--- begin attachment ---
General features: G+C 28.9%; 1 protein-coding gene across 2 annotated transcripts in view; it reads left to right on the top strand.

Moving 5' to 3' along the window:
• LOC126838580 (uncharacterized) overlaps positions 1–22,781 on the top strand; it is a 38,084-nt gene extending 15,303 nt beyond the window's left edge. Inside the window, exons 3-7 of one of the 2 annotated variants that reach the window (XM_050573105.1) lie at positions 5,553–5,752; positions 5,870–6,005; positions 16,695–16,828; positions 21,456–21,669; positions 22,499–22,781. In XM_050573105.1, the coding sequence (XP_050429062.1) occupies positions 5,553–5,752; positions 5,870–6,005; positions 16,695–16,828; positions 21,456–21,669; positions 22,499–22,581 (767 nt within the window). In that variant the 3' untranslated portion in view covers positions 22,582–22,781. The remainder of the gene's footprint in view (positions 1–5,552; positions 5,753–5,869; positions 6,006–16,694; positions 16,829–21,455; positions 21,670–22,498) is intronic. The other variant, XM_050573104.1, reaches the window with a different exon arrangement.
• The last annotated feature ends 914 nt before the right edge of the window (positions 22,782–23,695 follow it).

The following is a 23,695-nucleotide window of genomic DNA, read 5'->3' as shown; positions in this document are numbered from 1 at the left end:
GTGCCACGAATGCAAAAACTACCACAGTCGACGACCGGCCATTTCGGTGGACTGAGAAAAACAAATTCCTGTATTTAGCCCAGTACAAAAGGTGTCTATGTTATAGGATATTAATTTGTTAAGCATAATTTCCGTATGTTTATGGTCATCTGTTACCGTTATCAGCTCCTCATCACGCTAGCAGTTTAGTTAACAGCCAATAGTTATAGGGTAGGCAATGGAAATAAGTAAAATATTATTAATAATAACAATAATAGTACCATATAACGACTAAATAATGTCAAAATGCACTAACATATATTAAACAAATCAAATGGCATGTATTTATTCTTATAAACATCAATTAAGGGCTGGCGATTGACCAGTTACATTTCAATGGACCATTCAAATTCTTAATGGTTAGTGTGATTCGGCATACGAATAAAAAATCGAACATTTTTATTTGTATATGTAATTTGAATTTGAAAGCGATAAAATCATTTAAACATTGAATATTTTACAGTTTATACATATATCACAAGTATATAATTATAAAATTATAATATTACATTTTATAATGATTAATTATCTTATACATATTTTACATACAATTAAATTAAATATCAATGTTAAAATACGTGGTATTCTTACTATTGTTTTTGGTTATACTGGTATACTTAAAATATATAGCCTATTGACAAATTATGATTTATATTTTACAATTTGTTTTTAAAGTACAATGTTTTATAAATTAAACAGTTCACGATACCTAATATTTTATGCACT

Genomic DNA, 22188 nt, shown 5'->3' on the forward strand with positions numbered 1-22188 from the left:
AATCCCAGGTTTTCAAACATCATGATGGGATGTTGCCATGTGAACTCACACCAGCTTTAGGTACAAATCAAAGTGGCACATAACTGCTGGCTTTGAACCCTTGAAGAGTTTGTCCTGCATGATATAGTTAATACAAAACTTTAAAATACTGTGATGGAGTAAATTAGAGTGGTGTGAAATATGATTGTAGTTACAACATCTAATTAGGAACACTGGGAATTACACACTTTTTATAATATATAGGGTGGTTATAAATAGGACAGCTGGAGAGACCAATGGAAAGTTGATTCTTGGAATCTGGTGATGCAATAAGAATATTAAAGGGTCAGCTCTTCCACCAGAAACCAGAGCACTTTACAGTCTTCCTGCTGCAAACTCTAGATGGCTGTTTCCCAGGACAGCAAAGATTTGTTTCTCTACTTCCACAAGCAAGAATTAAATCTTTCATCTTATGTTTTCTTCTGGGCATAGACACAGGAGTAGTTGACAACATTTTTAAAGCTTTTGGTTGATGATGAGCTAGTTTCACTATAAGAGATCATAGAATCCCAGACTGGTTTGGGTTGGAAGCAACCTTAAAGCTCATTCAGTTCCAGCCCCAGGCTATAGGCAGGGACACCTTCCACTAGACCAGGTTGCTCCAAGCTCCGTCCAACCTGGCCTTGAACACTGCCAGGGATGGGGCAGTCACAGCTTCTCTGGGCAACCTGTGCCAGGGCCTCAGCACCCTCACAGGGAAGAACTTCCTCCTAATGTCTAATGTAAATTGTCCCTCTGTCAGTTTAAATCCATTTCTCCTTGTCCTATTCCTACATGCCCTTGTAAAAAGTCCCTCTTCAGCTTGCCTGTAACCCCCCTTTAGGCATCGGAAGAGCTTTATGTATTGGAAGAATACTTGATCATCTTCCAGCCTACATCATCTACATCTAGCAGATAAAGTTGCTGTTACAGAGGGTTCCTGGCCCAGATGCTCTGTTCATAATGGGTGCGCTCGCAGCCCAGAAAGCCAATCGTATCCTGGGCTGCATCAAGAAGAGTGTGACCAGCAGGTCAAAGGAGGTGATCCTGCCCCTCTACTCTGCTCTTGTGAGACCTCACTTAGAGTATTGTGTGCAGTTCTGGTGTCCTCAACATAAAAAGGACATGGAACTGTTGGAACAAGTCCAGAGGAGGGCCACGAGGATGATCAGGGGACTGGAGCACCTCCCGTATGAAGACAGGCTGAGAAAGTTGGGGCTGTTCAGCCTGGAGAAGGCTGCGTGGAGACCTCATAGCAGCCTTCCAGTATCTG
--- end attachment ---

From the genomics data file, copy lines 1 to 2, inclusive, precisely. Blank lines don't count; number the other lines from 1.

General features: G+C 28.9%; 1 protein-coding gene across 2 annotated transcripts in view; it reads left to right on the top strand.

Moving 5' to 3' along the window: